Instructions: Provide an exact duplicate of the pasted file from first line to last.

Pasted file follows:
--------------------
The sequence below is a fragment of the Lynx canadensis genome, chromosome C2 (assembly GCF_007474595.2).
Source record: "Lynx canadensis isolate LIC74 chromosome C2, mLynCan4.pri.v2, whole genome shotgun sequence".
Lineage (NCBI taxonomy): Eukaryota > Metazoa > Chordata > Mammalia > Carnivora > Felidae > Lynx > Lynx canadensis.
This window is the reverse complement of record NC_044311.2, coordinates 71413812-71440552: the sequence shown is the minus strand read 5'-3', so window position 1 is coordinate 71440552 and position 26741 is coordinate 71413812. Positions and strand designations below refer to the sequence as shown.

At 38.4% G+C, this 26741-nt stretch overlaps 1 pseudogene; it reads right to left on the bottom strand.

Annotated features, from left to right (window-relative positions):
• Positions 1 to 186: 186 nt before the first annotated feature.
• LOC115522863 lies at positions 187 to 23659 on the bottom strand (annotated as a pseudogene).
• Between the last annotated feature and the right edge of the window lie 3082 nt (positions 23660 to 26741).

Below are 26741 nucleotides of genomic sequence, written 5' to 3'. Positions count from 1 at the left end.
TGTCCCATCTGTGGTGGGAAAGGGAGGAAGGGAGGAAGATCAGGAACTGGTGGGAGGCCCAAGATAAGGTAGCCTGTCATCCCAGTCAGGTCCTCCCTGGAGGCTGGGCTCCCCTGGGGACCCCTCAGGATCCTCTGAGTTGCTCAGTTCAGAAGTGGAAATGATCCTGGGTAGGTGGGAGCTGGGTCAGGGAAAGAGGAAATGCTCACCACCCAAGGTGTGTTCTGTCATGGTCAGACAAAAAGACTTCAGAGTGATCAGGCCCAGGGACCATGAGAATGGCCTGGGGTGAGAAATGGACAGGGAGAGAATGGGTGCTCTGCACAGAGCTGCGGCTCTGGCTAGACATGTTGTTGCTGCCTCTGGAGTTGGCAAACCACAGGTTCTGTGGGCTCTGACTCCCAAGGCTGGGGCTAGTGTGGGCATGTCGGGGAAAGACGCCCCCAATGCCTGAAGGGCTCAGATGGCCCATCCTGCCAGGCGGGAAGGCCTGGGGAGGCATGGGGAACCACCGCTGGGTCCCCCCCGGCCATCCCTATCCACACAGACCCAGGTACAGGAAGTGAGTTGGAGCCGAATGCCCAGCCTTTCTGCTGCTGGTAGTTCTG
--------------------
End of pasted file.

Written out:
The sequence below is a fragment of the Lynx canadensis genome, chromosome C2 (assembly GCF_007474595.2).
Source record: "Lynx canadensis isolate LIC74 chromosome C2, mLynCan4.pri.v2, whole genome shotgun sequence".
Lineage (NCBI taxonomy): Eukaryota > Metazoa > Chordata > Mammalia > Carnivora > Felidae > Lynx > Lynx canadensis.
This window is the reverse complement of record NC_044311.2, coordinates 71413812-71440552: the sequence shown is the minus strand read 5'-3', so window position 1 is coordinate 71440552 and position 26741 is coordinate 71413812. Positions and strand designations below refer to the sequence as shown.

At 38.4% G+C, this 26741-nt stretch overlaps 1 pseudogene; it reads right to left on the bottom strand.

Annotated features, from left to right (window-relative positions):
• Positions 1 to 186: 186 nt before the first annotated feature.
• LOC115522863 lies at positions 187 to 23659 on the bottom strand (annotated as a pseudogene).
• Between the last annotated feature and the right edge of the window lie 3082 nt (positions 23660 to 26741).

Below are 26741 nucleotides of genomic sequence, written 5' to 3'. Positions count from 1 at the left end.
TGTCCCATCTGTGGTGGGAAAGGGAGGAAGGGAGGAAGATCAGGAACTGGTGGGAGGCCCAAGATAAGGTAGCCTGTCATCCCAGTCAGGTCCTCCCTGGAGGCTGGGCTCCCCTGGGGACCCCTCAGGATCCTCTGAGTTGCTCAGTTCAGAAGTGGAAATGATCCTGGGTAGGTGGGAGCTGGGTCAGGGAAAGAGGAAATGCTCACCACCCAAGGTGTGTTCTGTCATGGTCAGACAAAAAGACTTCAGAGTGATCAGGCCCAGGGACCATGAGAATGGCCTGGGGTGAGAAATGGACAGGGAGAGAATGGGTGCTCTGCACAGAGCTGCGGCTCTGGCTAGACATGTTGTTGCTGCCTCTGGAGTTGGCAAACCACAGGTTCTGTGGGCTCTGACTCCCAAGGCTGGGGCTAGTGTGGGCATGTCGGGGAAAGACGCCCCCAATGCCTGAAGGGCTCAGATGGCCCATCCTGCCAGGCGGGAAGGCCTGGGGAGGCATGGGGAACCACCGCTGGGTCCCCCCCGGCCATCCCTATCCACACAGACCCAGGTACAGGAAGTGAGTTGGAGCCGAATGCCCAGCCTTTCTGCTGCTGGTAGTTCTG